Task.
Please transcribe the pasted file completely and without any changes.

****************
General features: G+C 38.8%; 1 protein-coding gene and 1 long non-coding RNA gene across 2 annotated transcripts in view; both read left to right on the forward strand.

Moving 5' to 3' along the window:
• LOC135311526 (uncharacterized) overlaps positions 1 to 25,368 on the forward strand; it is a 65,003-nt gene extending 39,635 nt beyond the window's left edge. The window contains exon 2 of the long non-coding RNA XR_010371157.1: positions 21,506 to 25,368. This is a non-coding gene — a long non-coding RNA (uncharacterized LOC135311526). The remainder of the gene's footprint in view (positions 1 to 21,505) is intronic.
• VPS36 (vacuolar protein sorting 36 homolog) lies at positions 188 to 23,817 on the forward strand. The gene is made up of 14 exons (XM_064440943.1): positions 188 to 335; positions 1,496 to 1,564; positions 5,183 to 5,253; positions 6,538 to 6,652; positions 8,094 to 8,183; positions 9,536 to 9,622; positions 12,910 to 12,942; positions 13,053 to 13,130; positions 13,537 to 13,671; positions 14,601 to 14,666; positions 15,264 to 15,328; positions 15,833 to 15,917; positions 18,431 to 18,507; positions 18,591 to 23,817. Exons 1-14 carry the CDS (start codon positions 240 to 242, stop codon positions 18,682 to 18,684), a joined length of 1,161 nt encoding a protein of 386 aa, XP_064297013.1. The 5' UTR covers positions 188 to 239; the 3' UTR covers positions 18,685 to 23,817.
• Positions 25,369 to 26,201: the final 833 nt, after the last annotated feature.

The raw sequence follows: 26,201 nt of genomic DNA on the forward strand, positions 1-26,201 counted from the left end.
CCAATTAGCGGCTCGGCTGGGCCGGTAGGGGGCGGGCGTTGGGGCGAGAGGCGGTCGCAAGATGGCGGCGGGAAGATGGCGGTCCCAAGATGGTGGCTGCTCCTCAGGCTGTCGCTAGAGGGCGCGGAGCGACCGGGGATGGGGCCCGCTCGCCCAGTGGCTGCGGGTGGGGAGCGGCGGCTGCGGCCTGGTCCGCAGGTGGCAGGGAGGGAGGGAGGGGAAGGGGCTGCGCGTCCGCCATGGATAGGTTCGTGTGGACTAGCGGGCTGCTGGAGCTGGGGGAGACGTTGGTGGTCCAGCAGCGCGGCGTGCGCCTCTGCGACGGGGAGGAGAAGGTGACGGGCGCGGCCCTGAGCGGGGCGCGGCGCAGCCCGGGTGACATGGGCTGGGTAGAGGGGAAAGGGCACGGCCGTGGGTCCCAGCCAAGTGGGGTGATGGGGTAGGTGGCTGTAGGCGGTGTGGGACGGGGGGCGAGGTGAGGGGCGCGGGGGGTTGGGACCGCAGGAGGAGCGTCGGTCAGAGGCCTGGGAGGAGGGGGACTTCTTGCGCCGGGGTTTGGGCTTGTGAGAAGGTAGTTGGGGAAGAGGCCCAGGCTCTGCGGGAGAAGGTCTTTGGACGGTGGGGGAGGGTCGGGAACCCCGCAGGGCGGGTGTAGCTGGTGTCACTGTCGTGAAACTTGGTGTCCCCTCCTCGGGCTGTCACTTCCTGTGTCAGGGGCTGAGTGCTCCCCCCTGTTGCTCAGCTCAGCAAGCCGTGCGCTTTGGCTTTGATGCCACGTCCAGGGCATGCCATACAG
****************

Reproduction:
General features: G+C 38.8%; 1 protein-coding gene and 1 long non-coding RNA gene across 2 annotated transcripts in view; both read left to right on the forward strand.

Moving 5' to 3' along the window:
• LOC135311526 (uncharacterized) overlaps positions 1 to 25,368 on the forward strand; it is a 65,003-nt gene extending 39,635 nt beyond the window's left edge. The window contains exon 2 of the long non-coding RNA XR_010371157.1: positions 21,506 to 25,368. This is a non-coding gene — a long non-coding RNA (uncharacterized LOC135311526). The remainder of the gene's footprint in view (positions 1 to 21,505) is intronic.
• VPS36 (vacuolar protein sorting 36 homolog) lies at positions 188 to 23,817 on the forward strand. The gene is made up of 14 exons (XM_064440943.1): positions 188 to 335; positions 1,496 to 1,564; positions 5,183 to 5,253; positions 6,538 to 6,652; positions 8,094 to 8,183; positions 9,536 to 9,622; positions 12,910 to 12,942; positions 13,053 to 13,130; positions 13,537 to 13,671; positions 14,601 to 14,666; positions 15,264 to 15,328; positions 15,833 to 15,917; positions 18,431 to 18,507; positions 18,591 to 23,817. Exons 1-14 carry the CDS (start codon positions 240 to 242, stop codon positions 18,682 to 18,684), a joined length of 1,161 nt encoding a protein of 386 aa, XP_064297013.1. The 5' UTR covers positions 188 to 239; the 3' UTR covers positions 18,685 to 23,817.
• Positions 25,369 to 26,201: the final 833 nt, after the last annotated feature.

The raw sequence follows: 26,201 nt of genomic DNA on the forward strand, positions 1-26,201 counted from the left end.
CCAATTAGCGGCTCGGCTGGGCCGGTAGGGGGCGGGCGTTGGGGCGAGAGGCGGTCGCAAGATGGCGGCGGGAAGATGGCGGTCCCAAGATGGTGGCTGCTCCTCAGGCTGTCGCTAGAGGGCGCGGAGCGACCGGGGATGGGGCCCGCTCGCCCAGTGGCTGCGGGTGGGGAGCGGCGGCTGCGGCCTGGTCCGCAGGTGGCAGGGAGGGAGGGAGGGGAAGGGGCTGCGCGTCCGCCATGGATAGGTTCGTGTGGACTAGCGGGCTGCTGGAGCTGGGGGAGACGTTGGTGGTCCAGCAGCGCGGCGTGCGCCTCTGCGACGGGGAGGAGAAGGTGACGGGCGCGGCCCTGAGCGGGGCGCGGCGCAGCCCGGGTGACATGGGCTGGGTAGAGGGGAAAGGGCACGGCCGTGGGTCCCAGCCAAGTGGGGTGATGGGGTAGGTGGCTGTAGGCGGTGTGGGACGGGGGGCGAGGTGAGGGGCGCGGGGGGTTGGGACCGCAGGAGGAGCGTCGGTCAGAGGCCTGGGAGGAGGGGGACTTCTTGCGCCGGGGTTTGGGCTTGTGAGAAGGTAGTTGGGGAAGAGGCCCAGGCTCTGCGGGAGAAGGTCTTTGGACGGTGGGGGAGGGTCGGGAACCCCGCAGGGCGGGTGTAGCTGGTGTCACTGTCGTGAAACTTGGTGTCCCCTCCTCGGGCTGTCACTTCCTGTGTCAGGGGCTGAGTGCTCCCCCCTGTTGCTCAGCTCAGCAAGCCGTGCGCTTTGGCTTTGATGCCACGTCCAGGGCATGCCATACAG